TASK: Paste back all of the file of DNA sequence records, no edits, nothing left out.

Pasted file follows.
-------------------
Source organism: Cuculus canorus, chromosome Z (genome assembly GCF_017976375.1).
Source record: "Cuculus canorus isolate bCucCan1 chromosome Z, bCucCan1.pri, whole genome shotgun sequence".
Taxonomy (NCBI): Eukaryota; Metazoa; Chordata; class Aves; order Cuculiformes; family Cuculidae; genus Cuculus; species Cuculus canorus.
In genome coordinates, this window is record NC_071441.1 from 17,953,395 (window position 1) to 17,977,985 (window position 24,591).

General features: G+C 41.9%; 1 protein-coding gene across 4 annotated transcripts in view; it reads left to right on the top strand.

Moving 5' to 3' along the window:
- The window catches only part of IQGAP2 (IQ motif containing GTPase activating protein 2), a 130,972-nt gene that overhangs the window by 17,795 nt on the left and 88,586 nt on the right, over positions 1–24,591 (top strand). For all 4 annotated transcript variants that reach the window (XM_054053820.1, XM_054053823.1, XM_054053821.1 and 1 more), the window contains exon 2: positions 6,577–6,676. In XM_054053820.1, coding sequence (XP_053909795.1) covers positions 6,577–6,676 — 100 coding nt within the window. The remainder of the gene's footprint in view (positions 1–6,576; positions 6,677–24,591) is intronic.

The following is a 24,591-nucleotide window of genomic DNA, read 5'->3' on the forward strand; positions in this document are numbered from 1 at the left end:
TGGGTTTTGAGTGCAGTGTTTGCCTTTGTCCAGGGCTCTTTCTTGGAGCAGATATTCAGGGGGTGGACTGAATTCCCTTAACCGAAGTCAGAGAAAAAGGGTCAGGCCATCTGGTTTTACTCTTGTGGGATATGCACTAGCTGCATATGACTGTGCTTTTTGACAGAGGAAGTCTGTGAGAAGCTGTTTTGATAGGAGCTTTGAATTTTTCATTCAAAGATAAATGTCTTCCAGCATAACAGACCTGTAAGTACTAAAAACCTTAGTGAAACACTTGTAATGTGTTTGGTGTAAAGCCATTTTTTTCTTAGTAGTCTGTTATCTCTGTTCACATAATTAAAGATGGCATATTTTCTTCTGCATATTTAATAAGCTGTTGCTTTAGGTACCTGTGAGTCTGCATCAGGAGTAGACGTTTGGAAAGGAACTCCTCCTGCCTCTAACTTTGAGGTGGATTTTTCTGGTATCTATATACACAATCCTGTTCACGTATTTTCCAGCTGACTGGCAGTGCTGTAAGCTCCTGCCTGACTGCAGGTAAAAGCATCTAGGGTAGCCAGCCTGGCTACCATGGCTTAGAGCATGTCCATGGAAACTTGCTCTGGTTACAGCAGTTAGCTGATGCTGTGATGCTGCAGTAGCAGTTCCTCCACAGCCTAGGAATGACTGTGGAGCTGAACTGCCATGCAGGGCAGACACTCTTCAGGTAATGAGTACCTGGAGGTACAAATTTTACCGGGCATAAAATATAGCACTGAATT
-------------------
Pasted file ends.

Source organism: Cuculus canorus, chromosome Z (genome assembly GCF_017976375.1).
Source record: "Cuculus canorus isolate bCucCan1 chromosome Z, bCucCan1.pri, whole genome shotgun sequence".
Taxonomy (NCBI): Eukaryota; Metazoa; Chordata; class Aves; order Cuculiformes; family Cuculidae; genus Cuculus; species Cuculus canorus.
In genome coordinates, this window is record NC_071441.1 from 17,953,395 (window position 1) to 17,977,985 (window position 24,591).

General features: G+C 41.9%; 1 protein-coding gene across 4 annotated transcripts in view; it reads left to right on the top strand.

Moving 5' to 3' along the window:
- The window catches only part of IQGAP2 (IQ motif containing GTPase activating protein 2), a 130,972-nt gene that overhangs the window by 17,795 nt on the left and 88,586 nt on the right, over positions 1–24,591 (top strand). For all 4 annotated transcript variants that reach the window (XM_054053820.1, XM_054053823.1, XM_054053821.1 and 1 more), the window contains exon 2: positions 6,577–6,676. In XM_054053820.1, coding sequence (XP_053909795.1) covers positions 6,577–6,676 — 100 coding nt within the window. The remainder of the gene's footprint in view (positions 1–6,576; positions 6,677–24,591) is intronic.

The following is a 24,591-nucleotide window of genomic DNA, read 5'->3' on the forward strand; positions in this document are numbered from 1 at the left end:
TGGGTTTTGAGTGCAGTGTTTGCCTTTGTCCAGGGCTCTTTCTTGGAGCAGATATTCAGGGGGTGGACTGAATTCCCTTAACCGAAGTCAGAGAAAAAGGGTCAGGCCATCTGGTTTTACTCTTGTGGGATATGCACTAGCTGCATATGACTGTGCTTTTTGACAGAGGAAGTCTGTGAGAAGCTGTTTTGATAGGAGCTTTGAATTTTTCATTCAAAGATAAATGTCTTCCAGCATAACAGACCTGTAAGTACTAAAAACCTTAGTGAAACACTTGTAATGTGTTTGGTGTAAAGCCATTTTTTTCTTAGTAGTCTGTTATCTCTGTTCACATAATTAAAGATGGCATATTTTCTTCTGCATATTTAATAAGCTGTTGCTTTAGGTACCTGTGAGTCTGCATCAGGAGTAGACGTTTGGAAAGGAACTCCTCCTGCCTCTAACTTTGAGGTGGATTTTTCTGGTATCTATATACACAATCCTGTTCACGTATTTTCCAGCTGACTGGCAGTGCTGTAAGCTCCTGCCTGACTGCAGGTAAAAGCATCTAGGGTAGCCAGCCTGGCTACCATGGCTTAGAGCATGTCCATGGAAACTTGCTCTGGTTACAGCAGTTAGCTGATGCTGTGATGCTGCAGTAGCAGTTCCTCCACAGCCTAGGAATGACTGTGGAGCTGAACTGCCATGCAGGGCAGACACTCTTCAGGTAATGAGTACCTGGAGGTACAAATTTTACCGGGCATAAAATATAGCACTGAATT